Christopher Hitchens confessed he would not get rid of all religion. What is, perhaps, most interesting about this video is the discussion of Dawkins, who as a “free thinker” was utterly incredulous about Hitchens’ view.

Do We Need to Prove All Other Religions False?– Interesting look at the rationality of a particular belief in light of diversity.

Abortion Jeopardizes 900-year-old Liechtenstein dynasty– very interesting read about polity and abortion in another country (unless you’re from Liechtenstein, in which case it’s your country!).

Jesus and the Stable: A Theory

The Christmas season is upon us and I have been contemplating much of the story of Christ’s birth.  Apologetically, I’ve decided to focus this season upon a few questions about Jesus.

One argument I have heard is that the account of Jesus’ birth in Luke 2 is inaccurate. The charge is made because it seems unfathomable culturally that Joseph could have gone to his hometown and found no family who would accommodate he and his betrothed. Luke 2:7 says “And she gave birth to her firstborn son and wrapped him in swaddling cloths and laid him in a manger, because there was no place for them in the inn.” The latter part of the verse is that to which the objector points, saying that surely one of Joseph’s family members would have provided a bed for them.

There are a few important points to be made here. First, the text actually provides for the possibility of Joseph’s family providing lodging. The Greek word translated “inn” in this verse can also be translated as “guest room” which implies that Joseph did seek lodging with family, but all of their guest rooms were full. This is reflected in the NIV translation, which states that “there was no guest room available to them.”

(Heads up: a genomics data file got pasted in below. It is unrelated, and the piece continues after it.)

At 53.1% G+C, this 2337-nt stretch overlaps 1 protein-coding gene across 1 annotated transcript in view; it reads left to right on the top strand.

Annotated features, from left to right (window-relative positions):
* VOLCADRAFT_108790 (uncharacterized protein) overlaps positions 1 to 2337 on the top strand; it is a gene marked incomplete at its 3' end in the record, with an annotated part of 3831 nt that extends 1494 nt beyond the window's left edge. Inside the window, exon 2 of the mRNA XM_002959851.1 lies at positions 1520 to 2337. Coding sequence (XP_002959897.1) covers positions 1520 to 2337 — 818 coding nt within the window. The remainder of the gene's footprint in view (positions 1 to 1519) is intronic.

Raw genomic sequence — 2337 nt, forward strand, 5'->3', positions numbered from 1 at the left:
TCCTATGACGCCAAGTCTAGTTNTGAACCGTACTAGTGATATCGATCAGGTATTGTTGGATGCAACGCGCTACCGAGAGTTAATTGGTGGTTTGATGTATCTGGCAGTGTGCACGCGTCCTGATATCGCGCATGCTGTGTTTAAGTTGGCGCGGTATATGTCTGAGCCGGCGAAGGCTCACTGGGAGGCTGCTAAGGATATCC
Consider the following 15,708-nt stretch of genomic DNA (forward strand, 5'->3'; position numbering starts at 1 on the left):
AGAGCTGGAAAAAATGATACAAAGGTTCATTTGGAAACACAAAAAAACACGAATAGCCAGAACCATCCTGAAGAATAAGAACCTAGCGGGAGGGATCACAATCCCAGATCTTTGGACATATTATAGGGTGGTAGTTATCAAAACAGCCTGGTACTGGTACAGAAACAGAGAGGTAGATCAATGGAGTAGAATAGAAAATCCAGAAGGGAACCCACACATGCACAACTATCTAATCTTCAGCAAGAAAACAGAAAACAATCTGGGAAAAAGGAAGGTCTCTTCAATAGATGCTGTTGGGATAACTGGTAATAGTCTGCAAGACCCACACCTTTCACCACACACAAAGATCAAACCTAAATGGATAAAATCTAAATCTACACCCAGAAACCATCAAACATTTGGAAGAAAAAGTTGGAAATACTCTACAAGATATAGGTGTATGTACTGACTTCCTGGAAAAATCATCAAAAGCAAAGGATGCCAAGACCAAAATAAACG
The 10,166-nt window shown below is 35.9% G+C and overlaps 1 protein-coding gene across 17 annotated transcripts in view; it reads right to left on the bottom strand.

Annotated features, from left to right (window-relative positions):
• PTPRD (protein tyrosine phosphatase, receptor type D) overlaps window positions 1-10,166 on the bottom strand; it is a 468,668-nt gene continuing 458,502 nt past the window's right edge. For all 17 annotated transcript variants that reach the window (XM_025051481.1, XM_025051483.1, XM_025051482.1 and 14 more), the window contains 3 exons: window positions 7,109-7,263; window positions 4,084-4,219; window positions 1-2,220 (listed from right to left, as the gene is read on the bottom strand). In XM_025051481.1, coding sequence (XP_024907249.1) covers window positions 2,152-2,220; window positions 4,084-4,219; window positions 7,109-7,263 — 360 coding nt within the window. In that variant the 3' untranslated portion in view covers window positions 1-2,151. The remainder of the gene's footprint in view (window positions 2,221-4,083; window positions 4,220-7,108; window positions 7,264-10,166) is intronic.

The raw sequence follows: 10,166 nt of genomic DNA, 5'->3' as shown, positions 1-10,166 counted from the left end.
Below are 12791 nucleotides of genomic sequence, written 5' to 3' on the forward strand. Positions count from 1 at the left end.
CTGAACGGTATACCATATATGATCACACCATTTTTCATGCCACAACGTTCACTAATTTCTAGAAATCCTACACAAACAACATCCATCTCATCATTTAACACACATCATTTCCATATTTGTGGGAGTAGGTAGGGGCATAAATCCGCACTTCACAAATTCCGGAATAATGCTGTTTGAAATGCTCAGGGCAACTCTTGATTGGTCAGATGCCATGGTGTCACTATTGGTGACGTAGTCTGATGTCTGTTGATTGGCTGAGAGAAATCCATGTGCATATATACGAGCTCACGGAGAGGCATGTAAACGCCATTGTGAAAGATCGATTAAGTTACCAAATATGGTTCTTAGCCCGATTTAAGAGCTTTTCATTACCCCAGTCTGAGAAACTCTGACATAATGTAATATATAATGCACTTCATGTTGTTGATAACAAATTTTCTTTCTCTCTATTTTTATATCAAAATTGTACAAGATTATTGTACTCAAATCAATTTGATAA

Second, while those who make this objection focus on the cultural significance of hospitality, they also ignore the cultural significance of adultery. That Mary was pregnant was a pretty big deal. She would have been seen as an adulterer–possibly with Joseph (though some anti-Christian literature from the second century suggested that Jesus was the illegitimate child of Mary and a Roman soldier named Panthera). The penalty for adultery was death by stoning. Joseph had stayed with Mary and protected her. It doesn’t seem unlikely that this could have incurred his family’s wrath to the point where they simply didn’t allow him to stay with them for the census. Treated like the family member no one talks about, everyone’s door was shut when Joseph came knocking with his pregnant bride-to-be.

It should be noted that this later theory is just that; a theory. The textual evidence could easily support my first point (that all the guest rooms were full). I think that my own theory is plausible. Either way, the objection fails.

SDG.

This is part of a series I’ve entitled “Jesus: the Living God,” which explores Jesus from Biblical, theological, and apologetic levels. View other posts in the series here.